TBT Visits Dallas

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Posted May 2, 2013 by LEONARD EUREKA in Arts
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Texas Ballet Theater’s repertory programs seldom offer all fresh material, but last month’s season-ending show in Fort Worth came close. Of the five ballets performed, only one was a repeat, company director Ben Stevenson’s Laila and the Swan pas de deux, commissioned by TBT board member Laila Gleason and based on the Greek myth Leda and the Swan. New were Glen Tetley’s athletic Voluntaries and Val Caniparoli’s atmospheric Lambarena (both more than 30 minutes long) and two additional pas de deux choreographed by Stevenson: Ave Maria and Sylvia.

It was an exciting evening, and four more performances are scheduled this weekend in Dallas’ Wyly Theatre in the downtown AT&T Performing Arts Center. For those who missed the program here, it is well worth the trip.

Melding modern and classical movements in a high-octane mix, Voluntaries was a major breakthrough when it first appeared in 1973. Set to Francis Poulenc’s acidic Concerto for Organ, Strings, and Tympani, the ballet is almost non-stop speed, full of running, jumping, and lifts; not traditional ballet lifts but running lifts, with the men, straight-armed, balancing their partners overhead, hands in the small of the ballerina’s back as she arches backward. The acrobatics were repeated many times in various combinations, at one point one-handed at a gallop.

A brief slow section gave Carolyn Judson and Lucas Priolo a chance to shine in a pleasing duet, and then it was back to the races, exhausting for the dancers but exhilarating for concertgoers, who gave a rousing cheer when the curtain came down.

At the other extreme, Lambarena explored the sensual world of African and Caribbean rhythms, highlighted by jungle squawks and human grunts and shouts. Surging up behind the melodies and chants were moments of J.S. Bach chorales and instrumental music that did not seem out of place, offering strength and depth to the action. (All of the sound was recorded.) The colorfully wrapped ballerinas faced real challenges in adapting to movements foreign to their training –– at times straight-backed but with shoulders rapidly fluttering, hips gently undulating side to side while slowly walking, feet pointing straight ahead rather than out. After the performance, one audience member commented that the whole effect reminded her of The Lion King, and there were similarities. Interestingly, the two were created around the same time, back in the 1990s.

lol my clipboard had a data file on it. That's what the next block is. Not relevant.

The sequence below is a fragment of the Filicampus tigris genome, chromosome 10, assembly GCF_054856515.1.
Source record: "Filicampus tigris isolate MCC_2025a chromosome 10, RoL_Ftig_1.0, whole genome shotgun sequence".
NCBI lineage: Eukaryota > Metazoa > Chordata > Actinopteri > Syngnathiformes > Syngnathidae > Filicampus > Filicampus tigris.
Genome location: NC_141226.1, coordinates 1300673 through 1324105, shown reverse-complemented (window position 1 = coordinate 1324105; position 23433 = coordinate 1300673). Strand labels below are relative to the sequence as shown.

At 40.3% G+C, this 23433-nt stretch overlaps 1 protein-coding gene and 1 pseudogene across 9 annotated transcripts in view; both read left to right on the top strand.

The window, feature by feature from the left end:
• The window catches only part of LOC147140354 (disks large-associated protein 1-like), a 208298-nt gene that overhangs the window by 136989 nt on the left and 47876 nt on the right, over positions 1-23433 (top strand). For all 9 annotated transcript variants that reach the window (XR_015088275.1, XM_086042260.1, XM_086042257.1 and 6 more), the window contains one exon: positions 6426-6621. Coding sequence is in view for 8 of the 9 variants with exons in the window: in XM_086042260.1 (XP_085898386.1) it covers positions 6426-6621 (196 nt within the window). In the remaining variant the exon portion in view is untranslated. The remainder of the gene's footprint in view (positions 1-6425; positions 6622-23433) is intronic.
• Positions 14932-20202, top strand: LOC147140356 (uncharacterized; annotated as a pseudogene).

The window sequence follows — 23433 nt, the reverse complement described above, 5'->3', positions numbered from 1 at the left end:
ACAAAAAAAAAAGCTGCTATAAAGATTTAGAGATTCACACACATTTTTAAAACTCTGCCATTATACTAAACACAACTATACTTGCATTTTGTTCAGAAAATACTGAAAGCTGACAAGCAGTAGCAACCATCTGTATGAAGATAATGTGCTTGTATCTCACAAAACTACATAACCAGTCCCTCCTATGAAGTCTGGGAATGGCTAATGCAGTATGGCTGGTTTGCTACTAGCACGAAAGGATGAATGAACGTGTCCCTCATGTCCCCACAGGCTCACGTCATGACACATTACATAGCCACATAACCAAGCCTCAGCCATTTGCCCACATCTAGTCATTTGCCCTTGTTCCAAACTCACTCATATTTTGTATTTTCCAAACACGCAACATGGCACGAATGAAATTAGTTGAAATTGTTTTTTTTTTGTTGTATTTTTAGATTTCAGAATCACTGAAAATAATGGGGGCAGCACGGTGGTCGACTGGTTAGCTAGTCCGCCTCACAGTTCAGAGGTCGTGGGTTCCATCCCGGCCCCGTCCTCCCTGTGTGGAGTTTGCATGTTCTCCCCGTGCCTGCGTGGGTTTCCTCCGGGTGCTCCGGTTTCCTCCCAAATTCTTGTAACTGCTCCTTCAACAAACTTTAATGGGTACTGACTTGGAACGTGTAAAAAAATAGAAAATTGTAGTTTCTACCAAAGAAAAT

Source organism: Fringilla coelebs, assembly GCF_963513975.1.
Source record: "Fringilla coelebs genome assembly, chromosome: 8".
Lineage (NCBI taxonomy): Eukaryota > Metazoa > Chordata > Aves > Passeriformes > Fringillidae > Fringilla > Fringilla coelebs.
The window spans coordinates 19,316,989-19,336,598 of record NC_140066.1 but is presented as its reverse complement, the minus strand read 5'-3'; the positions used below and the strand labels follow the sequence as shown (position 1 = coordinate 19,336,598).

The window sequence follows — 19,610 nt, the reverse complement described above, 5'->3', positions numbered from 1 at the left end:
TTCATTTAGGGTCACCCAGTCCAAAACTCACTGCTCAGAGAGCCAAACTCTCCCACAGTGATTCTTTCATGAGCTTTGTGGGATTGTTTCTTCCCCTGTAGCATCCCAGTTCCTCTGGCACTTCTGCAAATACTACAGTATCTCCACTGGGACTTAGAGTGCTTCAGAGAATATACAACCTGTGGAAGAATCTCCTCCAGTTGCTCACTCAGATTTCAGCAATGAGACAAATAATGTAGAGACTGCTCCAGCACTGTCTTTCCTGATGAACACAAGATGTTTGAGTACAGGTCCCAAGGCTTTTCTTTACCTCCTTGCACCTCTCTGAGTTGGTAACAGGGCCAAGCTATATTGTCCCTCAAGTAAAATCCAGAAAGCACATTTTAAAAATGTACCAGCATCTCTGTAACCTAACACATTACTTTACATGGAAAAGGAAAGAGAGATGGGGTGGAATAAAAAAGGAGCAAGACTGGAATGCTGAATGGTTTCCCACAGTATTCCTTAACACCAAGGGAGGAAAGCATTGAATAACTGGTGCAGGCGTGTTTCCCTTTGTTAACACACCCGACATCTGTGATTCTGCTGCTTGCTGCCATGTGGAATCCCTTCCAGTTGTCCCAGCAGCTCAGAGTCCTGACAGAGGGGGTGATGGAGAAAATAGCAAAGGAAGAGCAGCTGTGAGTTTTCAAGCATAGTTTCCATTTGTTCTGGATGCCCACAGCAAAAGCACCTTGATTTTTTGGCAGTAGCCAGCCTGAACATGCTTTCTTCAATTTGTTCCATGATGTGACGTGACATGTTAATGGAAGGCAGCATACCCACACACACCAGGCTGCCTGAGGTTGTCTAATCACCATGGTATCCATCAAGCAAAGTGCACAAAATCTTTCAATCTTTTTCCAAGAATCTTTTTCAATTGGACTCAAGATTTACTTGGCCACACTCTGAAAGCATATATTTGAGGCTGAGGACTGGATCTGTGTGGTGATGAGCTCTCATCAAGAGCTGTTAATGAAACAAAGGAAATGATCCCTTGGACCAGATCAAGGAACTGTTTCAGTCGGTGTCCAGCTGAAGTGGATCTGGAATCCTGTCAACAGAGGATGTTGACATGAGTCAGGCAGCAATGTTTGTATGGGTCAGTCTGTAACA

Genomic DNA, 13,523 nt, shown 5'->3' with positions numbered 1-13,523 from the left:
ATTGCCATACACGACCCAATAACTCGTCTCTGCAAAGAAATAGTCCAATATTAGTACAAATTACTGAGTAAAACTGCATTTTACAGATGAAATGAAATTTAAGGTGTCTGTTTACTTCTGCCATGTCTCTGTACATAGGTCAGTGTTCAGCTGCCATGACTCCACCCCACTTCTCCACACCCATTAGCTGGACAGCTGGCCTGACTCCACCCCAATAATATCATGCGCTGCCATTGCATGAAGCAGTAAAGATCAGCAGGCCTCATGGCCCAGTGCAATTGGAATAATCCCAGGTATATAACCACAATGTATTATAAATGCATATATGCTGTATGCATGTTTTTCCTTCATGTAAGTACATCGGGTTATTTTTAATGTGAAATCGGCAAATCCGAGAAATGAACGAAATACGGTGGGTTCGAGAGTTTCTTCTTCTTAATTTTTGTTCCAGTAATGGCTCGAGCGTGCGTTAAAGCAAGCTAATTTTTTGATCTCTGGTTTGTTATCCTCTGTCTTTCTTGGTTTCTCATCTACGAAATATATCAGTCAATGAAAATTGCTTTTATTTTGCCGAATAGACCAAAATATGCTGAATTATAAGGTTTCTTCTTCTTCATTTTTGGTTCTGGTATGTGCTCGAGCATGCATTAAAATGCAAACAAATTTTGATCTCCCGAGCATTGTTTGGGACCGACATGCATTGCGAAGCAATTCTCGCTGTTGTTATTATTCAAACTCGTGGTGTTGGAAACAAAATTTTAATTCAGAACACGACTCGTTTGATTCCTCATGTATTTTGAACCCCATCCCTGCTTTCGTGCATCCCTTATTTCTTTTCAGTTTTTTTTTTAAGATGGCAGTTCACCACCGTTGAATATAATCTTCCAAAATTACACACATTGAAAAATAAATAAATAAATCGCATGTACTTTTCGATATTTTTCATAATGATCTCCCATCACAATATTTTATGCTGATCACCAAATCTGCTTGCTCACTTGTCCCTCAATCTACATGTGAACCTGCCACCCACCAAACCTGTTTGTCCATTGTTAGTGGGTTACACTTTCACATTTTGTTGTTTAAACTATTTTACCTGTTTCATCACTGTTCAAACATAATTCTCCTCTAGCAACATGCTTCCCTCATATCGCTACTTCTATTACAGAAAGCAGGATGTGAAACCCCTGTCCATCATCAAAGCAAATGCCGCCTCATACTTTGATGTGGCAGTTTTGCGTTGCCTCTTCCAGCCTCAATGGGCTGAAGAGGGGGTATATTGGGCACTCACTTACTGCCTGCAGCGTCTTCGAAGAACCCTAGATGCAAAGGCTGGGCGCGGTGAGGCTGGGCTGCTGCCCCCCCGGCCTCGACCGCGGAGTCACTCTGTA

For the Ave Maria duet, TBT did not use the familiar Bach/Gounod score, opting instead for Vladimir Vavilov’s Renaissance-style Russian version sung by Slava Kagan-Paley, the sweetest sounding countertenor you’re likely to hear. The husband-and-wife team of Alexander and Heather Kotelenets were wonderful dancing the dream-like sequence created by Stevenson to accompany the music. For Laila and the Swan, Carolyn Judson and Carl Coomer reprised their roles from last year, and this time they were more refined and elegant as they traced the story of Zeus, having transformed himself into a swan, patiently seducing the beautiful Laila. Coomer maneuvered two oversized fans to suggest wings with remarkable dexterity, and the dancers kept the episode at a G-rated level.

The only nod to traditional ballet on the program came with Stevenson’s new setting of the pas de deux from Sylvia, with music by Léo Delibes. Allisyn Hsieh and Simon Wexler, two up-and-coming TBT soloists, were given the chance to strut their stuff here, and they didn’t disappoint. In her third season with TBT, Hsieh is blossoming into a dancer with charm and strong technique. Wexler threw himself into his solo variations with passion and bravado. His turns were particularly good, and though his enthusiasm got him into trouble –– at one point he over balanced –– his joy in what he was doing drew the audience in and earned a hearty ovation.

As I’ve mentioned before, the only thing missing from TBT programs now is live music. The dancing is first-rate and the scenery, costumes, and lighting top-notch, but the give and take between dancers and a live orchestra adds even more. Unfortunately money to hire musicians isn’t available and doesn’t look like it’s on the horizon. Too bad. The company deserves to be a complete package.

Texas Ballet Theater. 8pm Fri-Sat, 2pm Sat-Sun. Wyly Theatre, 2400 Flora St, Dallas. $20-65. 877-828-9200.


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